Paiute People Archive

  • Alexis Slutzky tells the story of a September 2015 pilgrimage through California's Owens Valley, called Walking Water. This first phase of a much longer journey began at Mono Lake and ended 180 miles south at Owens Dry Lake. For 100 years, Los Angeles has piped water from there over 300 miles further south to sustain the city, draining ancient lakes and groundwater, destroying natural water systems. In the fourth year of an historic drought, Walking Water seeks to create a new narrative regarding this life-giving resource, investigating our common and often conflicting needs, and learning how to live within our means.

    Walking Water: Eastern Sierra Pilgrimage of Healing the Drought

    Alexis Slutzky tells the story of a September 2015 pilgrimage through California's Owens Valley, called Walking Water. This first phase of a much longer journey began at Mono Lake and ended 180 miles south at Owens Dry Lake. For 100 years, Los Angeles has piped water from there over 300 miles further south to sustain the city, draining ancient lakes and groundwater, destroying natural water systems. In the fourth year of an historic drought, Walking Water seeks to create a new narrative regarding this life-giving resource, investigating our common and often conflicting needs, and learning how to live within our means.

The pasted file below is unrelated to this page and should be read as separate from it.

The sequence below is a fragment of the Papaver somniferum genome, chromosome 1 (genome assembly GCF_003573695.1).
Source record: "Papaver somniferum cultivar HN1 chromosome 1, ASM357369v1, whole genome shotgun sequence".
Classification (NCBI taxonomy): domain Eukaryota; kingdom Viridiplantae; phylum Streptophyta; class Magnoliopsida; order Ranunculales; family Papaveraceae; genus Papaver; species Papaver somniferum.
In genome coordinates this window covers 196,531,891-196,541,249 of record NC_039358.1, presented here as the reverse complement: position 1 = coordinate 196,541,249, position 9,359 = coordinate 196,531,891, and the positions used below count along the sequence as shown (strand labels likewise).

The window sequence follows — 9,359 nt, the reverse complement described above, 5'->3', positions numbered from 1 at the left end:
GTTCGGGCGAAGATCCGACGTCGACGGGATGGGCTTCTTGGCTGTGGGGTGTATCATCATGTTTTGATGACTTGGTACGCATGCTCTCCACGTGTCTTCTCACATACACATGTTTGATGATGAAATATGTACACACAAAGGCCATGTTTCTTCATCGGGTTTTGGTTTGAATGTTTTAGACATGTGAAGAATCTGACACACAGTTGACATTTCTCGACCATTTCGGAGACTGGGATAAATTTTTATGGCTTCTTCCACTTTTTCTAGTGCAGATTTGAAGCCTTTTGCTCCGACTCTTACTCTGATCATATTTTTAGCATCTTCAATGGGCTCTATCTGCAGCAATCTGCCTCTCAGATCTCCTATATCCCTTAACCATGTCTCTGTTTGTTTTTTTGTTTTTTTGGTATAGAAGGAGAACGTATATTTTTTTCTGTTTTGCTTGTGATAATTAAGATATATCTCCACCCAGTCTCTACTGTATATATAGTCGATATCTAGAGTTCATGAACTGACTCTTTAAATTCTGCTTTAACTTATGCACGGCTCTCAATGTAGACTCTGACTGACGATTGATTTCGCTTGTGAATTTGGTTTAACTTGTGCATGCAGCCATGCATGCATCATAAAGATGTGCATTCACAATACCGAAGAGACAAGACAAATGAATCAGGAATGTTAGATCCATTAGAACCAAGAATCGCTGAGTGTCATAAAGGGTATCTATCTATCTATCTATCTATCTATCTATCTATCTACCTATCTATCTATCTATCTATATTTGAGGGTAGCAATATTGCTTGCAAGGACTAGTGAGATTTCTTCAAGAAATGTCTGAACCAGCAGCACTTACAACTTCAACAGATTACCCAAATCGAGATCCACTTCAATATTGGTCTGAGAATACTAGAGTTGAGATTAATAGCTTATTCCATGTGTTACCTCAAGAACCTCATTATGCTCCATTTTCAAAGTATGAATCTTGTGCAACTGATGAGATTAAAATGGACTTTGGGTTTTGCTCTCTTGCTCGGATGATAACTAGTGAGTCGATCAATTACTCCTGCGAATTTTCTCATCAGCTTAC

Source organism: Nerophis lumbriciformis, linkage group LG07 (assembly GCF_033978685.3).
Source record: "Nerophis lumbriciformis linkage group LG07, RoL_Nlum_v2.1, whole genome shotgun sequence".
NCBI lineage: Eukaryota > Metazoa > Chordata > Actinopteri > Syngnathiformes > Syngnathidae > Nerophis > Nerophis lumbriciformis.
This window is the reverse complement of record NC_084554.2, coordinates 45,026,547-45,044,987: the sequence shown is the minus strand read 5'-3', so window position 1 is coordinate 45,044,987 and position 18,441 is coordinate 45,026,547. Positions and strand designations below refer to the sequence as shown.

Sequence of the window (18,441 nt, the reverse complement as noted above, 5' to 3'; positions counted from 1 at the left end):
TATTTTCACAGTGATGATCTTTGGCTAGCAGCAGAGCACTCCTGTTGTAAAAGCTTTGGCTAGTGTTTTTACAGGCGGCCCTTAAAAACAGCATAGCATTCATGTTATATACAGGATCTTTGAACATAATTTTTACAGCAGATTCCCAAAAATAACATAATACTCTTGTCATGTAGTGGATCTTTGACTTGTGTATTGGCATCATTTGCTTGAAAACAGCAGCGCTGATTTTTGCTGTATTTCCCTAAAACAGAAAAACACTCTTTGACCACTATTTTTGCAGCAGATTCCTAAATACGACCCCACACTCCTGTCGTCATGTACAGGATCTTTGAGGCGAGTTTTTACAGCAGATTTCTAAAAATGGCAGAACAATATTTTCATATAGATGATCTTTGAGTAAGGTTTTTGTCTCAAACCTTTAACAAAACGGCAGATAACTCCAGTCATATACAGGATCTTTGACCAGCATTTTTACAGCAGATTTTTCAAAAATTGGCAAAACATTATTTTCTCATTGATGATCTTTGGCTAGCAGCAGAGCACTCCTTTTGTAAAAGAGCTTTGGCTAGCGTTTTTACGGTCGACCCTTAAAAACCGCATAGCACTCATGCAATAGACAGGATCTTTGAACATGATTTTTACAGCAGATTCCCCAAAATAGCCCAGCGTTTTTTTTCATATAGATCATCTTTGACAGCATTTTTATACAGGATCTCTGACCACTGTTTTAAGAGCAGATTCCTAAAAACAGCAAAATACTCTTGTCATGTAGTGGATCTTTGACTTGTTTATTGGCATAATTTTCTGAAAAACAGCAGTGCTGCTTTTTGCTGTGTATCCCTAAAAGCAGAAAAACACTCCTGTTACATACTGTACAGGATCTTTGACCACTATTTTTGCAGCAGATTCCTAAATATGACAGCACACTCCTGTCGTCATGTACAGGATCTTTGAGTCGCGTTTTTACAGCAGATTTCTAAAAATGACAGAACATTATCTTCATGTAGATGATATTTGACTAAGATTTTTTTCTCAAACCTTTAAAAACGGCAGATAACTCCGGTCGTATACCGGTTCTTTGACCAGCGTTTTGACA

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  • Though the Rim Fire of 2013 was the third largest conflagration in California's history, it improved the ecological health of the forest and the majority of the iconic landscapes of Yosemite National Park remained unscathed. A salvage logging plan approved by the US Forest Service put in danger the regenerating effects of the fire.

    Yosemite: An Ecosystem Nourished By Wildfire

    Though the Rim Fire of 2013 was the third largest conflagration in California's history, it improved the ecological health of the forest and the majority of the iconic landscapes of Yosemite National Park remained unscathed. A salvage logging plan approved by the US Forest Service put in danger the regenerating effects of the fire.

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  • Among the Caddo People of Oklahoma, the Coninisi or those who know the spirit medicine through the Ghost Dance religion and the Native American Church, took on the role of mediating relationships between the visible and invisible realms of the world, and between the living community and the souls of deceased ancestors. Thus, despite a tragic history, a people survives today.

    Ghost Dance and Peyote Medicine: the Spirit World of the Caddo People

    Among the Caddo People of Oklahoma, the Coninisi or those who know the spirit medicine through the Ghost Dance religion and the Native American Church, took on the role of mediating relationships between the visible and invisible realms of the world, and between the living community and the souls of deceased ancestors. Thus, despite a tragic history, a people survives today.

    Continue Reading...